The Glass Menagerie’s doomed Wingfield family—its vanished father the “telephone man who fell in love with long distances”—is one of the great representations of the defeated South, forever on the wrong side of history. And at its proud, bitter heart is that holy grail of roles for middle-aged female actresses: the foolish, tender, seductive, shrewish southern belle Amanda. Beaten down, but kept young by a nostalgic obsession with her extinct Mississippi Delta home, Amanda is about as far from a sturdy, corn-fed beauty as you can get. Which makes one wonder about the casting of Jessica “salt of the earth” Lange—just one of several curious choices in the semi-satisfying new production of Tennessee Williams’s heartbreaking 1945 “memory play.”
What Lange does to bridge the gap between her natural stoicism and her weathered-coquette character is to overcorrect, the way people drop the “g” in guacamole or put the stress on the second syllable of Himalayas. Rather than transmuting her northern power into southern power, she affects a far-off gaze and a lilting, girlish accent, heavy on the elision. She recalls a much gentler, softer Williams heroine than the frequently aggressive Amanda.
As several critics have pointed out, Lange is playing Amanda in the manner of Blanche DuBois, and in fact, she’s a pretty good Blanche. Moreover, that characterization can be effective now and then, especially when Lange lingers over lovely, ancient-sounding words like “jonquil” and “Cutrere.” But you miss what Williams called Amanda’s tendency to be “unwittingly cruel” through her foolishness. When Amanda tells her freshly devastated daughter, “I don’t believe that I would play the Victrola,” it comes across as a wistful observation rather than an implicit threat. She seems like one of those northern mothers people in the South make fun of—the ones who can’t say “no” like they mean it.
Christian Slater, the stocky, raspy-voiced eighties heartthrob who recently starred to acclaim in a London production of One Flew Over the Cuckoo’s Nest, is also an unusual casting choice. Amanda’s son, Tom, is usually played as a sensitive poet who is forced to work at a warehouse to support his mother and sister. (One imagines Dallas Roberts taking that tack, but Roberts left the production just weeks before the show’s opening, after reportedly running afoul of his co-star.) So, instead of getting a sympathetic, pretty-boy daydreamer, here we have the masculine Slater, who galumphs around in ill-fitting work clothes and is so heterosexual that the scenes of fraternal affection with his crippled sister have an almost sexual charge. Playing Tom as butch is a neat and interesting choice: Suddenly you can see how miserable he must be as a working-class laborer who just happens to have a baffling, burning desire to write poetry.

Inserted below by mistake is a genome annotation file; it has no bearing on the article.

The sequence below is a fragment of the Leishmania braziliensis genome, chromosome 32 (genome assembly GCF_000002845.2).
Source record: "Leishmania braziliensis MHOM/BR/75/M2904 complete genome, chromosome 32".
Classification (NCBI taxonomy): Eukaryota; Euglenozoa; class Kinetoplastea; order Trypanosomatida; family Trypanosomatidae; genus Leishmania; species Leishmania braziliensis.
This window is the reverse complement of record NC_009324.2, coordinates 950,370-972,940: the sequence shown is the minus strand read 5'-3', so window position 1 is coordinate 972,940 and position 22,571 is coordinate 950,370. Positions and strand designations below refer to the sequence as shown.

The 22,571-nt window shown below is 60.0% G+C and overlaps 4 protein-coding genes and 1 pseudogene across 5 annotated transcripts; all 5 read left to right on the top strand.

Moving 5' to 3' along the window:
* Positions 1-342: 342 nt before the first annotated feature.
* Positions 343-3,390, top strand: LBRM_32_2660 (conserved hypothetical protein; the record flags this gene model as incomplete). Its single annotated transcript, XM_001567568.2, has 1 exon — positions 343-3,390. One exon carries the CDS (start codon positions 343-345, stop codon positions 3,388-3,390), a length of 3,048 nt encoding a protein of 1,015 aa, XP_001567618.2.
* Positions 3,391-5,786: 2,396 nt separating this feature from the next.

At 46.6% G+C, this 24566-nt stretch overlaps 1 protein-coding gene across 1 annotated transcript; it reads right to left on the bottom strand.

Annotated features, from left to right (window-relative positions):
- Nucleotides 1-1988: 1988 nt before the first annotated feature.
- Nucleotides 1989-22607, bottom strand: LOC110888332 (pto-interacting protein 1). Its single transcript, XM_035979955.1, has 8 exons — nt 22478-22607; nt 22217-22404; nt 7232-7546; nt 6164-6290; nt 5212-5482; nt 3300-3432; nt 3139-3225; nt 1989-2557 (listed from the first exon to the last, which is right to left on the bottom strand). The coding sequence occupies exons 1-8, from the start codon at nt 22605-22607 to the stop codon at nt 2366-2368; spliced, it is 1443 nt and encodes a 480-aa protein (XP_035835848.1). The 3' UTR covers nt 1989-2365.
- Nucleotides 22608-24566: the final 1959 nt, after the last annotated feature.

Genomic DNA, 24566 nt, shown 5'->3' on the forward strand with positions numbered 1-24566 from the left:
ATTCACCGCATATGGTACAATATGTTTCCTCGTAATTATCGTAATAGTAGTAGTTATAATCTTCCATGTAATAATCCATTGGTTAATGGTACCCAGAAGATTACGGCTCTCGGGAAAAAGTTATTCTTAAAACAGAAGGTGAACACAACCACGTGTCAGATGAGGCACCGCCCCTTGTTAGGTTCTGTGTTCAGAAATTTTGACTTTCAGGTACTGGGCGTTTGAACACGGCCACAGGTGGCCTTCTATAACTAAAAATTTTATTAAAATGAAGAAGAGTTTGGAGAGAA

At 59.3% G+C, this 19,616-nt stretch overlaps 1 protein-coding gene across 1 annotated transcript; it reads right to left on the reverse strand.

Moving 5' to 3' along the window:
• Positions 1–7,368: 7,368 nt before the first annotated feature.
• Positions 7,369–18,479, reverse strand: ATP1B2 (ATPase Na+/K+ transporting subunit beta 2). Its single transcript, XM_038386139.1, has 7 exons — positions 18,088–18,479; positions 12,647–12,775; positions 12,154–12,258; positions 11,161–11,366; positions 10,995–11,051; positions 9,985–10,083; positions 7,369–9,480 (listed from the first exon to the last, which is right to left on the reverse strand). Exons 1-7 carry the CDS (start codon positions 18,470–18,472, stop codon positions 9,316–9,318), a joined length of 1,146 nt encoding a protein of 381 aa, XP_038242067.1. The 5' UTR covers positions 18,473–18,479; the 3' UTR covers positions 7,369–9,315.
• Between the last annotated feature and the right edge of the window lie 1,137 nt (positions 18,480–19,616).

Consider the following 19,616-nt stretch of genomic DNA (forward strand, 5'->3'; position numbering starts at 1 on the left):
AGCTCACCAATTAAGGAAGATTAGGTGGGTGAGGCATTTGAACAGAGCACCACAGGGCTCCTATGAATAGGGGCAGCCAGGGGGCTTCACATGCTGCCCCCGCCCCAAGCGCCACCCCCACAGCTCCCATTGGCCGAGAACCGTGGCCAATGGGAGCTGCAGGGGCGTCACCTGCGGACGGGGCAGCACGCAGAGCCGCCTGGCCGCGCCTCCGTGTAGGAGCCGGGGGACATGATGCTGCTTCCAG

As his phonograph and glass-animal-obsessed 24-year-old spinster sister Laura, Sarah Paulson—who memorably played editor Vikki Hiller in the Doris Day–Rock Hudson parody Down With Love—delivers, as does her Gentleman Caller (Josh Lucas). When Tom and Amanda adjourn to the kitchen to let the would-be young lovers spend time alone (and get right to the play’s heart-smashing climax) in the candlelit sitting room, the whole tenor of the show changes for the better.
One feels particularly grateful to see this scene, because much of the action that comes before is concealed by an almost opaque lace curtain that separates the living room in the foreground from the dining room in the rear. Williams’s original staging concept involved a “screen device” onto which would be projected magic-lantern slides of pertinent images (like one of flowers when Laura’s pet name “Blue Roses” was spoken). Williams left a lot of leeway for interpretation regarding the device, but David Leveaux (who also directed the current revival of Fiddler on the Roof) has practically made the divider into its own character. The actors are constantly fussing with the fabric, drawing the curtain to and fro, the rings annoyingly swishing back and forth. Most frustrating, several scenes are carried out behind it, in silhouette.
Still, almost any production of this exquisite play, however flawed, is worth seeing. One might pine for a more southern, synced-up ensemble or for a scrim instead of a veil; but a blurry Yankee interpretation of Williams will always be better than no Williams at all. And Streetcar doesn’t open until next month.